US6184888Jul 30, 1998Feb 6, 2001Hewlett-Packard CompanyMethod and apparatus for rapidly rendering and image in response to three-dimensional graphics data in a data rate limited environment
US6396503 *Dec 31, 1999May 28, 2002Hewlett-Packard CompanyDynamic texture loading based on texture tile visibility
US6469700Jun 24, 1998Oct 22, 2002Micron Technology, Inc.Per pixel MIP mapping and trilinear filtering using scanline gradients for selecting appropriate texture maps
US6525732 *Feb 17, 2000Feb 25, 2003Wisconsin Alumni Research FoundationNetwork-based viewing of images of three-dimensional objects
US6608628 *Nov 5, 1999Aug 19, 2003The United States Of America As Represented By The Administrator Of The National Aeronautics And Space Administration (Nasa)Method and apparatus for virtual interactive medical imaging by multiple remotely-located users
US6611272 *Sep 2, 1998Aug 26, 2003Microsoft CorporationMethod and apparatus for rasterizing in a hierarchical tile order
US6614444Aug 20, 1999Sep 2, 2003Apple Computer, Inc.Apparatus and method for fragment operations in a 3D-graphics pipeline
US6707458Nov 28, 2000Mar 16, 2004Nintendo Co., Ltd.Method and apparatus for texture tiling in a graphics system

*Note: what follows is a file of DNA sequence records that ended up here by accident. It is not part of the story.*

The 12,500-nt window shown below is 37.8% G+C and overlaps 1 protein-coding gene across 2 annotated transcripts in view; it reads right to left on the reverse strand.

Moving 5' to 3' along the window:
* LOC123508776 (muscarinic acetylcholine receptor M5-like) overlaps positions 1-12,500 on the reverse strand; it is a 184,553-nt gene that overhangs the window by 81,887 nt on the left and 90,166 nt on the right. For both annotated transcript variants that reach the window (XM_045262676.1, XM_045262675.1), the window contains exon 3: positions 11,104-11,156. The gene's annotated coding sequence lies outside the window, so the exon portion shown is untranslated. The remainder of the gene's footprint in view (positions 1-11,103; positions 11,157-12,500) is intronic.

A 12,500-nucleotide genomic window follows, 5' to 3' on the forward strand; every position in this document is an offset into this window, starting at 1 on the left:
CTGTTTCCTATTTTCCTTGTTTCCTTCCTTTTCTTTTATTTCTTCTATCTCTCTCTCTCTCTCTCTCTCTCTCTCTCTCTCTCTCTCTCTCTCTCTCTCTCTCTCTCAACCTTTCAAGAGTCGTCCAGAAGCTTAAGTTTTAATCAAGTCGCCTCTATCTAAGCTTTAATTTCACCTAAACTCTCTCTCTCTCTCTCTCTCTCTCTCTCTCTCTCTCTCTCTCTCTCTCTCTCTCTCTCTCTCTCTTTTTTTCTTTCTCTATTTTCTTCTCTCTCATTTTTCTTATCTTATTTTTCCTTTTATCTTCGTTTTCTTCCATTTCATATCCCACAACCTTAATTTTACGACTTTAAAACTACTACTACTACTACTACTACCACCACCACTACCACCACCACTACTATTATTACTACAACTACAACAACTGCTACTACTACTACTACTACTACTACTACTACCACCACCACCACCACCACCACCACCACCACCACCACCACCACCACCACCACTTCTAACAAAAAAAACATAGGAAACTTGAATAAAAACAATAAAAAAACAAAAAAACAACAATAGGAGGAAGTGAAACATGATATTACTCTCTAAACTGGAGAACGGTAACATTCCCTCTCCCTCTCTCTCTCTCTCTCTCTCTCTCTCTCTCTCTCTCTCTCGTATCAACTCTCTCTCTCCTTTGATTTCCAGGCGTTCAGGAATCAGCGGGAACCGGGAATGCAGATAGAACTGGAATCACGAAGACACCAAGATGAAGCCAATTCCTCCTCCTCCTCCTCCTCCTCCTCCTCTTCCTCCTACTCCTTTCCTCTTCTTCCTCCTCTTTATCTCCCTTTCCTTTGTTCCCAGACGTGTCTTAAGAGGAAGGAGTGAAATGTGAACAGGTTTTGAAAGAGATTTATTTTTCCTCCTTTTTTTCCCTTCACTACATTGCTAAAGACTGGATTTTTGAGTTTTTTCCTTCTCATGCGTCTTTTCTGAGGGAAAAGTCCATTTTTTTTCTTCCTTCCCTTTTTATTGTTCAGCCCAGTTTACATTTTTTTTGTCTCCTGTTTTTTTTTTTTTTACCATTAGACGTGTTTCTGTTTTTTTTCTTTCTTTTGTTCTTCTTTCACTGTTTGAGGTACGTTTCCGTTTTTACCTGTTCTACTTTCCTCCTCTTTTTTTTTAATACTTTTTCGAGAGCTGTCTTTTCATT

US6744434Nov 30, 2001Jun 1, 2004Caterpillar IncCuts removal system for triangulated CAD Models
US6747649 *Mar 19, 2002Jun 8, 2004Aechelon Technology, Inc.Terrain rendering in a three-dimensional environment
US6933946May 7, 2003Aug 23, 2005At&T Corp.Method for out-of core rendering of large 3D models
US6952207Mar 11, 2002Oct 4, 2005Microsoft CorporationEfficient scenery object rendering
US6956566May 23, 2002Oct 18, 2005Hewlett-Packard Development Company, L.P.Streaming of images with depth for three-dimensional graphics
US6975318Jun 25, 2002Dec 13, 2005Intel CorporationPolygon binning process for tile-based rendering
US7079142Jan 14, 2004Jul 18, 2006Fuji Xerox Co., Ltd.Systems and methods for creating and updating an interactive 3D visualization of media indices
US7142209Mar 31, 2005Nov 28, 2006Microsoft CorporationReal-time rendering system and process for interactive viewpoint video that was generated using overlapping images of a scene captured from viewpoints forming a grid
US7167171 *Jun 29, 2004Jan 23, 2007Intel CorporationMethods and apparatuses for a polygon binning process for rendering